In a recent private letter ruling, 201652002, the IRS blessed the modification of a donor’s irrevocable trust in order to add a missing provision that was required for the trust to qualify under the IRS rules applicable to Grantor Retained Annuity Trusts (“GRATS”). The donor in question was able to take advantage of a statute in the donor’s state of residence allowing trusts to be modified to achieve the donor’s tax objectives, even with retroactive effect. The state court entered a judgment retroactively inserting the critical missing provision in each of the donor’s GRATS. The statute in question was taken from the Uniform Trust Code, which Kentucky has also adopted. Indiana has a more general statute permitting modifications and terminations of trust by courts.

The burning question was whether the IRS would go along with the retroactive modification of the donor’s GRATS. Without the missing provision, the GRATS would not have qualified for gift tax purposes. The IRS seized upon the intent language in the terms of the GRATS indicating the donor’s desire to create a “qualified interest” under the IRS GRAT rules. Based on this stated intent, and an admission that the attorney had simply overlooked inclusion of the necessary clause, the IRS quickly concluded that the retroactive modification would be recognized as valid from the date of the trusts’ inception, making them qualified as GRATS for gift tax purposes.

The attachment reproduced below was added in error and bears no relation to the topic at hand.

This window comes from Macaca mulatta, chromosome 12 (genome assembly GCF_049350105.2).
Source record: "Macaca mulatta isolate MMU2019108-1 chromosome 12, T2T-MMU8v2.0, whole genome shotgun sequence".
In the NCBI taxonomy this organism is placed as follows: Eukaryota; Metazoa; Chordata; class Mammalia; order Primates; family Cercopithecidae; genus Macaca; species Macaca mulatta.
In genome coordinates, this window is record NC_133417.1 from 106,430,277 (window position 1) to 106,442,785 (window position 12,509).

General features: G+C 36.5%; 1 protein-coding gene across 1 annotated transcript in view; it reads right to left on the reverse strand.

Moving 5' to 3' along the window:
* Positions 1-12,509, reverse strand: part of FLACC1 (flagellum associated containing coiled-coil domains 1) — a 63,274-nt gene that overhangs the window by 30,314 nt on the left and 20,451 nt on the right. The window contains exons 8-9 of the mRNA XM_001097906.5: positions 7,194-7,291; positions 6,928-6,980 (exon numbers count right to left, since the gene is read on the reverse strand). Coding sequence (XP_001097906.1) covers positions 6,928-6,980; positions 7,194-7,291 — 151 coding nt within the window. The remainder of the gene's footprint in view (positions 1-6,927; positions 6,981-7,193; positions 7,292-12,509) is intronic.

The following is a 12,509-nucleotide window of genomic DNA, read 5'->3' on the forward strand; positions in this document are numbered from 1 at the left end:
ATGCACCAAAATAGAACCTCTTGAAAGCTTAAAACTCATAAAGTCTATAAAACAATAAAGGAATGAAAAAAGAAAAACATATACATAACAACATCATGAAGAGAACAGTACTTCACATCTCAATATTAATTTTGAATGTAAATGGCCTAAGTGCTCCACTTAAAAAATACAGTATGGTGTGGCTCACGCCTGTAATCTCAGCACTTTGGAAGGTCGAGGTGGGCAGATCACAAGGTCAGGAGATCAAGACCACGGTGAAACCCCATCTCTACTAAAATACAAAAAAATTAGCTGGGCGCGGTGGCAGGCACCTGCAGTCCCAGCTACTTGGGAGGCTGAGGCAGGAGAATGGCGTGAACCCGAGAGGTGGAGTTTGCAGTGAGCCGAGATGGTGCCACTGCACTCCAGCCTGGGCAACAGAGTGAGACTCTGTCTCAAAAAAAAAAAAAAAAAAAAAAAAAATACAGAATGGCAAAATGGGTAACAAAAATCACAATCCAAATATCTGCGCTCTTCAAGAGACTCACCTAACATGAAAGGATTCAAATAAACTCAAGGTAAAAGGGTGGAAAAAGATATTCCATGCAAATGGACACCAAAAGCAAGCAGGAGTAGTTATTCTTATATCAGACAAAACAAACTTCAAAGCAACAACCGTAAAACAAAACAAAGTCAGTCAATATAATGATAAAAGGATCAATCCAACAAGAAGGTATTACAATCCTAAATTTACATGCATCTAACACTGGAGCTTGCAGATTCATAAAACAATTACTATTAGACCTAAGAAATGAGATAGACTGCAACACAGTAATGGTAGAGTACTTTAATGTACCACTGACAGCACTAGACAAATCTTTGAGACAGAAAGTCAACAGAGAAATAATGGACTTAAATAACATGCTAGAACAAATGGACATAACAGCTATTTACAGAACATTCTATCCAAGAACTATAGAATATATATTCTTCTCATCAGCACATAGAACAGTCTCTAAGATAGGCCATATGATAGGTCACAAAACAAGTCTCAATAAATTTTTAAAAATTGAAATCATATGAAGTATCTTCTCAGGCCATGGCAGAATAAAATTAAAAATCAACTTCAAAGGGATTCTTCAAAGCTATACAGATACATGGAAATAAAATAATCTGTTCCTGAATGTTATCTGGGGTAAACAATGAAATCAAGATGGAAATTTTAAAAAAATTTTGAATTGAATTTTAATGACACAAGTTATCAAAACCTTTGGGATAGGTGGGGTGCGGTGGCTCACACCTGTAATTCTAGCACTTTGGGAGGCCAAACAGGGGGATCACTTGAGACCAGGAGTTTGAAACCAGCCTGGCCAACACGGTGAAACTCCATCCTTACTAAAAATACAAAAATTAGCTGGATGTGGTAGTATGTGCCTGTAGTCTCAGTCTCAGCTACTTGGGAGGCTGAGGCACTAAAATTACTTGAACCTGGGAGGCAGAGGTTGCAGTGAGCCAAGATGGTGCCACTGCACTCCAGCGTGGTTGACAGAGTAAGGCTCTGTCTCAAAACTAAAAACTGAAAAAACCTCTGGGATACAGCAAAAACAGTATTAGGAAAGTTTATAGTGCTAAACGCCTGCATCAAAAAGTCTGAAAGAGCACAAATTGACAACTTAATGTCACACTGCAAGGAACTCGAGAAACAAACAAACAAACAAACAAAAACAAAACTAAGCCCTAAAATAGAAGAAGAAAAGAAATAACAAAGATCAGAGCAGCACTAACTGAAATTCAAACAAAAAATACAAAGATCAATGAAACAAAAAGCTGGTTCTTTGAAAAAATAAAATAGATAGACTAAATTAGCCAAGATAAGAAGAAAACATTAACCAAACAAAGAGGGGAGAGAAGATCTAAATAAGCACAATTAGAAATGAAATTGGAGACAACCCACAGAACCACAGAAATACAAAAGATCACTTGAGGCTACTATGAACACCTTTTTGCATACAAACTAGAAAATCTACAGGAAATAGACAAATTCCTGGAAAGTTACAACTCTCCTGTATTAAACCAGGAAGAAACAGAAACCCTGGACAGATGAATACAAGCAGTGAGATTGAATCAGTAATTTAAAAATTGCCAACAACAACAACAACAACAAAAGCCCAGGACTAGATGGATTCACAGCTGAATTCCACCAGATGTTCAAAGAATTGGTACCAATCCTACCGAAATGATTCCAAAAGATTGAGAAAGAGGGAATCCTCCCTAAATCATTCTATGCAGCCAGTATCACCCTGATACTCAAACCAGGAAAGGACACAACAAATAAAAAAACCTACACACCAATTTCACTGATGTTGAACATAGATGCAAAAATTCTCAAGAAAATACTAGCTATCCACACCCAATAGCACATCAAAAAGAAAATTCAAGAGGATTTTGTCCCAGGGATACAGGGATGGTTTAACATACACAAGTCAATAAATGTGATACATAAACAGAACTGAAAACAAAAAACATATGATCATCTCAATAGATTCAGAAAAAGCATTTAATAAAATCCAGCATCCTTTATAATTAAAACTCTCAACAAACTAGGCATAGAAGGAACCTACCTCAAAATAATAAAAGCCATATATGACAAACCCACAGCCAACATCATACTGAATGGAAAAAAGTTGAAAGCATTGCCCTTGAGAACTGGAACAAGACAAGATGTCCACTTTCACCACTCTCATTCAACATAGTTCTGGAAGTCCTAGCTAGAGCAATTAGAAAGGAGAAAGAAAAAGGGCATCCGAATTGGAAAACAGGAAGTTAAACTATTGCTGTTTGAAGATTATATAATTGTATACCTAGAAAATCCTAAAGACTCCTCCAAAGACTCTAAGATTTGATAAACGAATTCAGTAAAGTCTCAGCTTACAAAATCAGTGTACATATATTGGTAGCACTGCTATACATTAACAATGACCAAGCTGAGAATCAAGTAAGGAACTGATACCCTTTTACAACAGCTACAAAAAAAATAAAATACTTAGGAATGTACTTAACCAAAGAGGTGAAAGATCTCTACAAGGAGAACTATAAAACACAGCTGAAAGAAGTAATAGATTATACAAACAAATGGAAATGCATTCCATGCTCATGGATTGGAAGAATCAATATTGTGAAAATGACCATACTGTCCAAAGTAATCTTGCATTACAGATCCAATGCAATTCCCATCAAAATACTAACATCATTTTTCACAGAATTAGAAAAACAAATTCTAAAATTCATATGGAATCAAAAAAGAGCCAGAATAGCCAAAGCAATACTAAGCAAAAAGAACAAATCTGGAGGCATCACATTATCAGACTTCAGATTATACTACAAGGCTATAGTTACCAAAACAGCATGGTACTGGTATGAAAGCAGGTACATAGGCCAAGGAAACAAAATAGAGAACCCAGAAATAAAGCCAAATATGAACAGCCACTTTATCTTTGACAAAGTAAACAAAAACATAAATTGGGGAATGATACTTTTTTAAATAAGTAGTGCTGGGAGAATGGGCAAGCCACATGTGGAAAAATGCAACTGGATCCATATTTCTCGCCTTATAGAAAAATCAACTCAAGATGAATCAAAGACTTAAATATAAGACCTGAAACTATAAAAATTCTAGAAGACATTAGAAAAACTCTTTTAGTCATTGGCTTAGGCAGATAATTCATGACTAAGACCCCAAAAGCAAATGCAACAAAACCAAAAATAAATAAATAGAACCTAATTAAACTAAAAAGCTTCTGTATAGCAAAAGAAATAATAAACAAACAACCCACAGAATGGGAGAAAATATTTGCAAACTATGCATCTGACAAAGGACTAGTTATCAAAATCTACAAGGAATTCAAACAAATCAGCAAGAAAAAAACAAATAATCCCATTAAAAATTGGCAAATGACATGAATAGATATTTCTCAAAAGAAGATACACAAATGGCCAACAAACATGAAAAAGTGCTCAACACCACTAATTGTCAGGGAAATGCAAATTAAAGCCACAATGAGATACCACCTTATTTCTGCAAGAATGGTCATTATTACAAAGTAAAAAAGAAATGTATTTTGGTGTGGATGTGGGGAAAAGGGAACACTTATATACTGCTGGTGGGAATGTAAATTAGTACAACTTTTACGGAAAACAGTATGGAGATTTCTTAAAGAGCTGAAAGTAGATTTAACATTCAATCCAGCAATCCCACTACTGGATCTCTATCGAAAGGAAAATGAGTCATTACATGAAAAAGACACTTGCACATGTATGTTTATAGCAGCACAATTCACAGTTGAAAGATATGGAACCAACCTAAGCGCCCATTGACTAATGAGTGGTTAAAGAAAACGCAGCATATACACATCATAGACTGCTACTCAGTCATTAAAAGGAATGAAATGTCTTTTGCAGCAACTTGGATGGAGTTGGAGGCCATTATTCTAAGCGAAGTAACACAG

This favorable IRS ruling, honoring a retroactive modification to achieve the donor’s tax objectives, is certainly a welcome development. In states which have a similar statute, fixing errors in trusts that otherwise jeopardize the trust’s desired tax status should be a safe and effective approach, even when retroactive effect is needed to make an existing trust conform to the tax laws. This IRS ruling really also demonstrates the wisdom of including a statement of intent regarding the donor’s tax objectives for the trust. Such a statement can form the basis for a Court making technical changes in the document necessary to achieve the stated overall intent, with retroactive effect if necessary, and for the IRS then to accept the changes.